Benjamin 1992). At Doppler US, unusual arterial
fl ow may be present.
Because histopathologic confi rmation is usually
not performed, the mechanism of the enhancement
is not clearly understood; however, the difference in
enhancement patterns may be due to a difference in
the size of the blood spaces. It is likely that the smallerthe lesion, the more rapid is the spread of contrast
material within it (Hanafusa et al. 1995). This theory
could explain the high proportion of small hemangiomas
with rapid and complete filling.
8.7.4
Very Slow Filling Hemangioma
They appear as hypoattenuating lesions on multiphasic
examination or they have tiny enhancing dots that
do not progress to the classic globular enhancement
(Fig. 8.8). Their incidence is estimated at between
8%–16% of cases. They are problematic in patients
with malignancy (Jang et al. 2003).
8.7.5
Calcified Hemangioma
Although hemangiomas in the soft tissue, gastrointestinal
tract, retroperitoneum, and mediastinum
may show calcifi cations (phleboliths, which are
pathognomonic for the tumor), hepatic hemangiomas
rarely demonstrate calcifi cations (Darlak et al.
1990; Scatarige et al. 1983). Calcifi ed hemangiomas
are mostly found incidentally.
Calcifications may occur in the marginal or central
portion of the lesion (Mitsudo et al. 1995). A particular
pattern consists of multiple spotty calcifi cations,
which correspond to phleboliths. However, large, organizedcalcifi cations are also possible. Some calcifi
ed hemangiomas may demonstrate poor enhancement,
especially at CT (Mitsudo et al. 1995).
The finding of a nonenhancing hepatic tumor with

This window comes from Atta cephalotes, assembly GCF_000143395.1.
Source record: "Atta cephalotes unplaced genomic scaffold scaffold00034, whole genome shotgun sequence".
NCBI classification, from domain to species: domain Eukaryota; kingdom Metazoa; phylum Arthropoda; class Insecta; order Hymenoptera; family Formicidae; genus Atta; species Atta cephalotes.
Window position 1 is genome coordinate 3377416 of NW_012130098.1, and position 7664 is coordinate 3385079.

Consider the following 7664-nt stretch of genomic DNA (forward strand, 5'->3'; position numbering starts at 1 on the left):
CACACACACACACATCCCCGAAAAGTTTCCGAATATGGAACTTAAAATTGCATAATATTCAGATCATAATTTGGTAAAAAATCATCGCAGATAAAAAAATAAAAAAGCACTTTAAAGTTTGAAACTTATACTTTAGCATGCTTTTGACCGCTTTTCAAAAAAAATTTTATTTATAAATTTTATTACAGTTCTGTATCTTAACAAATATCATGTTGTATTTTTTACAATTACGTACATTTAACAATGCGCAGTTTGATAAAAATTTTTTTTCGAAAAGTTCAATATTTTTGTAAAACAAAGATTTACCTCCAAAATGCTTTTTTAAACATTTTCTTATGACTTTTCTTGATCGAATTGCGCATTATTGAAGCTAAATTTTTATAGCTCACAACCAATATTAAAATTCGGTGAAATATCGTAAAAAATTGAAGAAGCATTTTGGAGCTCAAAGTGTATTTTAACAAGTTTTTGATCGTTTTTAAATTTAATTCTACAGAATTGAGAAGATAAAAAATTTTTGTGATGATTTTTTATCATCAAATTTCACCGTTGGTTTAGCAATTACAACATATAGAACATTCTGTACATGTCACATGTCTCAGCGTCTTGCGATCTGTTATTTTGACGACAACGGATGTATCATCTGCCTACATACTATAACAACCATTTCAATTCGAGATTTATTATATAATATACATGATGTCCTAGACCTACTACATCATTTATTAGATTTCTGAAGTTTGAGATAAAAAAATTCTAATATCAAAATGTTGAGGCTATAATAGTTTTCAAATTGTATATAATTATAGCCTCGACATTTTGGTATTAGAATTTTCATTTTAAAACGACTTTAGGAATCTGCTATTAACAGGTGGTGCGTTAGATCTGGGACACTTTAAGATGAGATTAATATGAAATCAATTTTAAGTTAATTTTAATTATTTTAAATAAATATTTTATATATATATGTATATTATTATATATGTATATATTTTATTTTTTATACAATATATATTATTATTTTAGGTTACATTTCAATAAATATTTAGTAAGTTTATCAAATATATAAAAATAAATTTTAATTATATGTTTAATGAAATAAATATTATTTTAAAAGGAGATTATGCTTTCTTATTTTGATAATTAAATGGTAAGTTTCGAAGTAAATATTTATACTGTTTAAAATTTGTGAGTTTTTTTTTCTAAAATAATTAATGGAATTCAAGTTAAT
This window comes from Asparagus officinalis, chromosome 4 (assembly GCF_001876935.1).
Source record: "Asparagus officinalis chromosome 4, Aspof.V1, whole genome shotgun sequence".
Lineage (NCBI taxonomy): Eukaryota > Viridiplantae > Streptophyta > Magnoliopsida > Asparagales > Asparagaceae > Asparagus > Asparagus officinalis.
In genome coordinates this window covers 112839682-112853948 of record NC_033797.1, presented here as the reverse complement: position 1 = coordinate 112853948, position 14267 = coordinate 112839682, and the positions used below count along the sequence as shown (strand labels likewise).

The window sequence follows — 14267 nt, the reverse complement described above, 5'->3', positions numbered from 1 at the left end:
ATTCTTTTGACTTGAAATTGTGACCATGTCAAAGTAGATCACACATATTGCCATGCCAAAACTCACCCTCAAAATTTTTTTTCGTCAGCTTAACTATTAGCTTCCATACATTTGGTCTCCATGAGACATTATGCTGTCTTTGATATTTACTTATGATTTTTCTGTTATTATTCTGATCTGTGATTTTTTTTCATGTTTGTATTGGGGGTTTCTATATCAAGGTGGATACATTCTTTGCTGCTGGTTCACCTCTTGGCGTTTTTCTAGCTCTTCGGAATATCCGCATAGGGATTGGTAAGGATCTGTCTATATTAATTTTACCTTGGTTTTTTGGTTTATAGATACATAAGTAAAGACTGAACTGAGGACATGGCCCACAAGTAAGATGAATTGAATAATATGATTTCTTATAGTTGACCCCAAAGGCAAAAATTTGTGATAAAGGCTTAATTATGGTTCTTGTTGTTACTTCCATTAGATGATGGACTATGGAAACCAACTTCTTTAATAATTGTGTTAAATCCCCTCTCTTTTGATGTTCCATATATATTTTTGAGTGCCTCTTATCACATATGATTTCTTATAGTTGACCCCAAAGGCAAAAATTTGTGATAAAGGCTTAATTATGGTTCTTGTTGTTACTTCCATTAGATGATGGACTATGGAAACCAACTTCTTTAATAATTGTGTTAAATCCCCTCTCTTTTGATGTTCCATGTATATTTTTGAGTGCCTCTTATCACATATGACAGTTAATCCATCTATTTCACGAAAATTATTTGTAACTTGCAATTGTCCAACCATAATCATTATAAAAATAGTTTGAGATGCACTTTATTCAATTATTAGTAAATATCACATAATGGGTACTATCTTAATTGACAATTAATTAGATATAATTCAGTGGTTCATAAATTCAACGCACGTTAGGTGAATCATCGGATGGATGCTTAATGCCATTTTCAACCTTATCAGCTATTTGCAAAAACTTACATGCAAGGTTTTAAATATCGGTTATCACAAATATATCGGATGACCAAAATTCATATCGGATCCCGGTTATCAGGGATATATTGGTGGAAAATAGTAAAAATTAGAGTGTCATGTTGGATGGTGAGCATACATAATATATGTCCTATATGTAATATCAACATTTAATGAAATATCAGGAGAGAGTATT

calcifi cations should not preclude the diagnosis of
hemangioma. High signal intensity in non-calcifi ed
areas of the lesion on T2-weighted MR images can
help in diagnosis.
8.7.6
Hyalinized Hemangioma
Hyalinized hepatic hemangiomas are rare (Cheng et
al. 1995; Tung et al. 1994). Some authors have suggested
that hyalinized hemangiomas represent an end
stage of hemangioma involution. Such hemangiomas
do not demonstrate any particular symptoms.
Hyalinization of a hemangioma changes its radiological
features, thus making diagnosis before biopsy
virtually impossible. Hyalinized hemangiomas show
only slight high signal intensity on T2-weighted MR
images (Cheng et al. 1995). Moreover, there is lack of
early enhancement on dynamic contrast-enhanced
images. Slight peripheral enhancement may occur in
the late phase (Cheng et al. 1995). MR imaging does
not allow differentiation of hyalinized hemangiomas
from malignant hepatic tumors.
Pathologic examination reveals extensive fi brous
tissue and obliteration of vascular channels (Cheng
et al. 1995).
8.7.7
Cystic or Multilocular Hemangioma
Cavernous hemangiomas with a large central cavity
that contains fl uid are very rare. To our knowledge,
only one hemangioma with a multilocular cystic component
has been reported in the literature (Hihara
et al. 1990). This entity does not demonstrate any
particular symptoms.
Defi nite diagnosis of such hemangiomas with
imaging is diffi cult. This atypia may be due to cystic
degeneration caused by central thrombosis and hemorrhage.
8.7.8
Hemangioma with Fluid–Fluid Level
Fluid–fl uid levels within hemangiomas are very rare.
To our knowledge, only three articles on this entity
have been published (Azencot et al. 1993; Itai et
al. 1987; Soyer et al. 1998). The patient may present
with abdominal pain.
US shows a hyperechoic or hypoechoic pattern.
The fl uid–fl uid level is not seen at US (Azencot et
al. 1993; Soyer et al. 1998). CT and especially MR
imaging easily demonstrate this feature (Itai et al.
1987).
8.7.9
Pedunculated Hemangioma
Pedunculated hemangiomas are very rare. To our
knowledge, only two cases have been reported in the
literature (Ellis et al. 1985; Tran-Minh et al. 1991).
They can be asymptomatic or complicated by subacute
torsion and infarction.
At US, the origin of the lesion may be diffi cult
to recognize. The lesion can be attached to the liver
by a thin pedicle, which is nearly undetectable at
imaging. Multiplanar reconstruction of CT scans
and coronal or sagittal MR imaging can be helpful.
At CT and MR imaging, the diagnosis is made
by demonstrating the typical enhancement pattern
and the typical signal intensities on both T1- and
T2-weighted images.
Complicated pedunculated hemangiomas must be
resected.
8.7.10
Hemangioma with Arterial-Portal Venous Shunt